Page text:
Shrove Tuesday

Lent is almost here…and that means it’s time to eat PANCAKES!!

       When: Tuesday, February 17  6:30 p.m. – 9:00 p.m.
       Where: CKAC Fellowship Hall
       What to bring: Food to share and any games you might want to play (board games, card games, etc). Traditional Shrove
       Tuesday foods include Pancakes & Syrup, Eggs, Breakfast Meats

       Please contact Kristy Roberts with questions (  or 937.901.8165).

       Just for fun, here’s some history on Shrove Tuesday:

       Shrove Tuesday (Fat Tuesday, Mardi Gras or fetter Dienstag) is
       the day before Ash Wednesday, the beginning of Lent. Since
       Lent is a time of abstinence, traditionally of meat, fat, eggs
       and dairy products (one wonders what was left) Shrove
       Tuesday’s menu is designed to use up all the fat, eggs and
       dairy products left in the kitchen and storeroom. It is also a
       ‘feast’ to prepare for the time of ‘famine’ in the desert. In
       some cultures, it is traditional to eat as much as possible on
       Shrove Tuesday, sometimes up to 12 times a day.

       The English term “shrovetide” (from “to shrive”, or hear
       confessions) is explained by a sentence in the Anglo-Saxon
       “Ecclesiastical Institutes” translated from Theodulphus by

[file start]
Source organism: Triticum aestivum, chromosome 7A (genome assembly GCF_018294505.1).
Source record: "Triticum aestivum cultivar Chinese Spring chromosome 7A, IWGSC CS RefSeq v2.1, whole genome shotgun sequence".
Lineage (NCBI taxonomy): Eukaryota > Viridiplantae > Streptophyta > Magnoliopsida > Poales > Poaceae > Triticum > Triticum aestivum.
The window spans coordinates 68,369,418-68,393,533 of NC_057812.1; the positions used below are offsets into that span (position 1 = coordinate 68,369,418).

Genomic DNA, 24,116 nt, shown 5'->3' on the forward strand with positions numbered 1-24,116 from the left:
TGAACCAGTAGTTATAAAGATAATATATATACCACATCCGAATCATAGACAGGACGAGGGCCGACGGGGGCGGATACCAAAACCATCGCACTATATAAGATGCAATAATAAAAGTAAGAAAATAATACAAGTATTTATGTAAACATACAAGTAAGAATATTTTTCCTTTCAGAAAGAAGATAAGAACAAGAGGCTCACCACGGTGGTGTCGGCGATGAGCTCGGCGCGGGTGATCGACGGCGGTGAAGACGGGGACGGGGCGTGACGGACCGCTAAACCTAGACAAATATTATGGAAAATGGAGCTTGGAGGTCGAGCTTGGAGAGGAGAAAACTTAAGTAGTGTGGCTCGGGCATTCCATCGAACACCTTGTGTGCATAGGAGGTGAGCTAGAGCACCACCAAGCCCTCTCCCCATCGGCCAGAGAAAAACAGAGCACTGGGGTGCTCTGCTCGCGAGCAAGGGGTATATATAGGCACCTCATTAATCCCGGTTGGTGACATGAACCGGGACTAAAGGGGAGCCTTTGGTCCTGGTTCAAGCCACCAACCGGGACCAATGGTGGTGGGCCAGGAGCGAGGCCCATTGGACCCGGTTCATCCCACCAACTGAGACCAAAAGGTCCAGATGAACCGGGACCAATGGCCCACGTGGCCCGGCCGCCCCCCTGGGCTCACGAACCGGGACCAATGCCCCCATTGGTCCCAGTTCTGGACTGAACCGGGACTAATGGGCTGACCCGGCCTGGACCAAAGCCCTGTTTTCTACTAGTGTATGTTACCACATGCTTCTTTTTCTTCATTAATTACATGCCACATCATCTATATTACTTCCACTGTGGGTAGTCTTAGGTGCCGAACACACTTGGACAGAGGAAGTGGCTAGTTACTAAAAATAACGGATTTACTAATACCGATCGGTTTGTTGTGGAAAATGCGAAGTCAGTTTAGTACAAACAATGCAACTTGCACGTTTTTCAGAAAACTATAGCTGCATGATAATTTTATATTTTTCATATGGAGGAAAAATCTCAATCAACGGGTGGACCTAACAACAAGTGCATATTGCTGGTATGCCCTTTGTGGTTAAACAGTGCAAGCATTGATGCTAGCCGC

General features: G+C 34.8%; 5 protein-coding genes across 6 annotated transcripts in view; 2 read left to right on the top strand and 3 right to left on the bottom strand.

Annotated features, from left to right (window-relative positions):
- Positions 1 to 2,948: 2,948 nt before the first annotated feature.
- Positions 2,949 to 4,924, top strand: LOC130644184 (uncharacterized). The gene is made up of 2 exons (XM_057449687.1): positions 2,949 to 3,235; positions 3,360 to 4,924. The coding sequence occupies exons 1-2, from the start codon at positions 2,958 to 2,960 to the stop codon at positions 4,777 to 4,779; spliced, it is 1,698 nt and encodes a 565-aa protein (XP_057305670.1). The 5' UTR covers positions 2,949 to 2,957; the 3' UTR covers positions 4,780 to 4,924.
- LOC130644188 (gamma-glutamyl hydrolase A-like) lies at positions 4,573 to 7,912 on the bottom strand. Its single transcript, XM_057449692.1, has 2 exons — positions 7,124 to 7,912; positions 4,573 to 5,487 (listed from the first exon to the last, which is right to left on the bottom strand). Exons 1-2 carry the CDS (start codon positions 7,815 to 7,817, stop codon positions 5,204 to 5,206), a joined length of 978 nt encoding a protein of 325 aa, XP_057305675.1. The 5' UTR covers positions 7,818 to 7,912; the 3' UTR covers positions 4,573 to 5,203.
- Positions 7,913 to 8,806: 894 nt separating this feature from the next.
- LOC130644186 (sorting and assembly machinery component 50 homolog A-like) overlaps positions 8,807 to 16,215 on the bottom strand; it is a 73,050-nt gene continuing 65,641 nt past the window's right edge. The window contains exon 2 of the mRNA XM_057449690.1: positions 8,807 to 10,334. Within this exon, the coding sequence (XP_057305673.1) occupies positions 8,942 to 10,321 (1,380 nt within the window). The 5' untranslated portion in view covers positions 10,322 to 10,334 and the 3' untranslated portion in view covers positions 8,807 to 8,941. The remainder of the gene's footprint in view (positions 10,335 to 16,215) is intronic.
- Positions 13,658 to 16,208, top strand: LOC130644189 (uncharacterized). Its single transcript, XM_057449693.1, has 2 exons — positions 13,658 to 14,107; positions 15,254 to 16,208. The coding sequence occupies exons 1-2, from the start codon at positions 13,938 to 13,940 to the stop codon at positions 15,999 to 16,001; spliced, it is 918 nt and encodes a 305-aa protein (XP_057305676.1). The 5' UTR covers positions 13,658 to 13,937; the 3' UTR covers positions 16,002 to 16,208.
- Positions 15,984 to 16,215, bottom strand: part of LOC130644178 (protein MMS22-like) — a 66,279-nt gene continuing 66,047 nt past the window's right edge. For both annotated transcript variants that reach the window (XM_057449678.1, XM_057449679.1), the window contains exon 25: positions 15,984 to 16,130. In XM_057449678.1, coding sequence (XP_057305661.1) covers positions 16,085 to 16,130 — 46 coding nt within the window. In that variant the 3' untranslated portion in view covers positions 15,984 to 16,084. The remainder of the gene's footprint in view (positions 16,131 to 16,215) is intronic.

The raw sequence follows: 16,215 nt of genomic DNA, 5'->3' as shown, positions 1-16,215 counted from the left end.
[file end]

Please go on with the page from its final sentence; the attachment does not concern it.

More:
Abbot Aelfric (q.v.) about A.D. 1000: “In the week immediately
       before Lent everyone shall go to his confessor and confess his
       deeds and the confessor shall so shrive him as he then my hear
       by his deeds what he is to do [in the way of penance]”.

       In many traditions, Lent is a time for cleaning, in
       preparation for Easter and spring. First your soul, then your
       kitchen, then the rest of the house was cleansed and purified
       of the past year’s accumulations. Old clothes are mended, and
       new clothes purchased at this time of year. In the Ukraine,
       houses were whitewashed inside and out during Lent. In this
       way, everything was made ready to face the season of Salvation
       and Rebirth. Traditions of ‘spring cleaning’ stem from this
       religious observance.



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